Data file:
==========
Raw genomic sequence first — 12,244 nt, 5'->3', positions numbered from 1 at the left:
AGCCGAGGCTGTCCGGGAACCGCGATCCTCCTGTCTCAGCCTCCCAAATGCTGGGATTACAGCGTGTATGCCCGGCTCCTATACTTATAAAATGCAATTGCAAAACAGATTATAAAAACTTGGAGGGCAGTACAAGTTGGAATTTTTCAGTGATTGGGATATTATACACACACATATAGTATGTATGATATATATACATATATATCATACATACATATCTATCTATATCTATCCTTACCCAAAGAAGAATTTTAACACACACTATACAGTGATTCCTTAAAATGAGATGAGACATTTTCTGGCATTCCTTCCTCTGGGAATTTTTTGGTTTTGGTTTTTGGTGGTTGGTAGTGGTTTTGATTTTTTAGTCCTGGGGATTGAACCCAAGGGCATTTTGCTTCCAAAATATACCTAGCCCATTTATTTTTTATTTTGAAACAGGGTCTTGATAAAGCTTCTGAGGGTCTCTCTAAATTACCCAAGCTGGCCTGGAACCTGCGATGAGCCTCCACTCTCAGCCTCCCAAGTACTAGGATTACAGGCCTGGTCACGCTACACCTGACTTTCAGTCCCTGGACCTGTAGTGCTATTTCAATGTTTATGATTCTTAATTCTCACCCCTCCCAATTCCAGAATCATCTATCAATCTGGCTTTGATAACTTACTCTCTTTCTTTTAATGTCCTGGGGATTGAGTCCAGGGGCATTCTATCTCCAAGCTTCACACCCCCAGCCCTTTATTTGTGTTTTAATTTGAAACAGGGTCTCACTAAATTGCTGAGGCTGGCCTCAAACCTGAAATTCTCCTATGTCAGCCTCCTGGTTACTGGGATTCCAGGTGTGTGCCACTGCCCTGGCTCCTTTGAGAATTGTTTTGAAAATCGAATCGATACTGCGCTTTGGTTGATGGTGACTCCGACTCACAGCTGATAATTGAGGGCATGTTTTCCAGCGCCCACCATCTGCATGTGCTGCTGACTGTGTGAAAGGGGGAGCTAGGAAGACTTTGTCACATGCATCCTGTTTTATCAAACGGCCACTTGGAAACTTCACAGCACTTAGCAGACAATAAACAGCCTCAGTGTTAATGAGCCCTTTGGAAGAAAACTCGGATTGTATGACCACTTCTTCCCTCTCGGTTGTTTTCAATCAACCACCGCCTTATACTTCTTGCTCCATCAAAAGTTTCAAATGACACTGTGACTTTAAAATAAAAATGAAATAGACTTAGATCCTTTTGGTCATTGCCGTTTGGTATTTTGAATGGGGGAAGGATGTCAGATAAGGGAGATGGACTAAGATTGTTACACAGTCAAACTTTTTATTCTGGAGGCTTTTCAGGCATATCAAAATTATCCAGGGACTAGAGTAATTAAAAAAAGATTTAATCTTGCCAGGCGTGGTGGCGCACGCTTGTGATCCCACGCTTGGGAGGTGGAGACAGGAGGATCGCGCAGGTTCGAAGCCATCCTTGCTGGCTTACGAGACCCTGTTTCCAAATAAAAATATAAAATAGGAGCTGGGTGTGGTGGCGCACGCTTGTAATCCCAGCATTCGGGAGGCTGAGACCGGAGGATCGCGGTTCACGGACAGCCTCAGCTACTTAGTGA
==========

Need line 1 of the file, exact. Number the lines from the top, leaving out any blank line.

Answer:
Raw genomic sequence first — 12,244 nt, 5'->3', positions numbered from 1 at the left: